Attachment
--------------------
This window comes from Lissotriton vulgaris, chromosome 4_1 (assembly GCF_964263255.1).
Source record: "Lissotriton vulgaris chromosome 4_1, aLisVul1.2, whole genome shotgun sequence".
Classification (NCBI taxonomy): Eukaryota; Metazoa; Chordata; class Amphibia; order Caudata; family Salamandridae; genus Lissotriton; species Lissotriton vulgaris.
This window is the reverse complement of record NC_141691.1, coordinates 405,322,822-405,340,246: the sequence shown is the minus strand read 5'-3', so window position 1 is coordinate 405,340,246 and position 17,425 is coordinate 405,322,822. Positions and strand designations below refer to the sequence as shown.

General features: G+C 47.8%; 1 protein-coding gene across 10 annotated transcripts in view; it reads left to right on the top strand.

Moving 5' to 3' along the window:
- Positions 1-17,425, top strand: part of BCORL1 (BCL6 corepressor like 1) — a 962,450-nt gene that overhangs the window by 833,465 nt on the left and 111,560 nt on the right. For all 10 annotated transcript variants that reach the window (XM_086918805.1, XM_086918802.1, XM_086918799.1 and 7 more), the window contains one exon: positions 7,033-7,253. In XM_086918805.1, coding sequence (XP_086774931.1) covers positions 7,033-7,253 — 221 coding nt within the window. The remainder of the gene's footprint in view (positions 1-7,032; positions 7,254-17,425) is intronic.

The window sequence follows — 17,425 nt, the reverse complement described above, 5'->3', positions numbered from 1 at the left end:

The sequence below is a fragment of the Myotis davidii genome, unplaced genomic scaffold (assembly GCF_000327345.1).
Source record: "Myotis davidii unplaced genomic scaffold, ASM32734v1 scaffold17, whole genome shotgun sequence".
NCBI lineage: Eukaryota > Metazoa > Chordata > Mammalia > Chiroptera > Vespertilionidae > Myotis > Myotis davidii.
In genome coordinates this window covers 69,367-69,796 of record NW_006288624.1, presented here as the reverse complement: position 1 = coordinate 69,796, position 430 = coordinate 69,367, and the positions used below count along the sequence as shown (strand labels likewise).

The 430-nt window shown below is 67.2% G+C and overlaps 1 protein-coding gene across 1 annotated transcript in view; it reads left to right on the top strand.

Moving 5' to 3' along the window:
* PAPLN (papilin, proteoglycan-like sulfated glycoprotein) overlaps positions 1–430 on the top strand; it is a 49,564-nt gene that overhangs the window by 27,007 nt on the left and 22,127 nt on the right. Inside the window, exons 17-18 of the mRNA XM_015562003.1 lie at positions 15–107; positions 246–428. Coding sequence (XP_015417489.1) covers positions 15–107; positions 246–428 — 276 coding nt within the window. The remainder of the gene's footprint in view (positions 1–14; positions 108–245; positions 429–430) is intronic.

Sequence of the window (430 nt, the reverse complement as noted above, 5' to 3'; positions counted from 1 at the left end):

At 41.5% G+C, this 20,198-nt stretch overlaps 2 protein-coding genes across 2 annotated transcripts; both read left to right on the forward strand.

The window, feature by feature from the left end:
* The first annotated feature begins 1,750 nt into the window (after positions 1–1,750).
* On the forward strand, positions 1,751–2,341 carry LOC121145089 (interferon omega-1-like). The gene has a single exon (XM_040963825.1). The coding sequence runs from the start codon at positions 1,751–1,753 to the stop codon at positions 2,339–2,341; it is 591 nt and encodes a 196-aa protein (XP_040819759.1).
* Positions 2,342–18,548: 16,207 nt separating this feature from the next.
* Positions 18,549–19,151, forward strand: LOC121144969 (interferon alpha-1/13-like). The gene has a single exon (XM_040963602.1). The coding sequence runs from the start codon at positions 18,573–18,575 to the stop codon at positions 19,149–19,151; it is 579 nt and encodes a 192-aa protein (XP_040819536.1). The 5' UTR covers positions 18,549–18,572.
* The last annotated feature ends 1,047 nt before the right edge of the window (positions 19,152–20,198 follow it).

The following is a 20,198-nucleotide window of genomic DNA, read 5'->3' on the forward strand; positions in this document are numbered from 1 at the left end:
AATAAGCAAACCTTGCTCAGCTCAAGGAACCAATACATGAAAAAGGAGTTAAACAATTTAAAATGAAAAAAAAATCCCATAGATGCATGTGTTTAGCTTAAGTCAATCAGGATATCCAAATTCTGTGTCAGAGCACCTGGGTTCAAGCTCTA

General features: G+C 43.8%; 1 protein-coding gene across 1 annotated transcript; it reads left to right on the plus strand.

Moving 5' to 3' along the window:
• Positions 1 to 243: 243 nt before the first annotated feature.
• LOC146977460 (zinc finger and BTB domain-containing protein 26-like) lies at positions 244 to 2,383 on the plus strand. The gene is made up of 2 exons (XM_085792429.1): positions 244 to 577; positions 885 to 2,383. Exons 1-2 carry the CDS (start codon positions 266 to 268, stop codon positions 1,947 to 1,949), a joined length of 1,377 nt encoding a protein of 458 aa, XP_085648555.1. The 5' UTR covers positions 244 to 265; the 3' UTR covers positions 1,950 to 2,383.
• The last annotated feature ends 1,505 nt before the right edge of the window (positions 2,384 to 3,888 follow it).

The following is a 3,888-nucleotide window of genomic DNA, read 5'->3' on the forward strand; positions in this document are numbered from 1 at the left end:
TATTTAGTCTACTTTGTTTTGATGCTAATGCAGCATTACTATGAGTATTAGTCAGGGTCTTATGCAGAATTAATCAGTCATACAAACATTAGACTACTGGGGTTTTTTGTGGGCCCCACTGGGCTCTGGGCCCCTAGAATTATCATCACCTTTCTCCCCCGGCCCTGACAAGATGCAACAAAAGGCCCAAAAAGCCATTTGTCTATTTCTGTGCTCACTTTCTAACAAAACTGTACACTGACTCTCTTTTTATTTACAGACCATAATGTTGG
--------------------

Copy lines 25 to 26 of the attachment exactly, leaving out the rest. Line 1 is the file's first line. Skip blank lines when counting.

AATAAGCAAACCTTGCTCAGCTCAAGGAACCAATACATGAAAAAGGAGTTAAACAATTTAAAATGAAAAAAAAATCCCATAGATGCATGTGTTTAGCTTAAGTCAATCAGGATATCCAAATTCTGTGTCAGAGCACCTGGGTTCAAGCTCTA

General features: G+C 43.8%; 1 protein-coding gene across 1 annotated transcript; it reads left to right on the plus strand.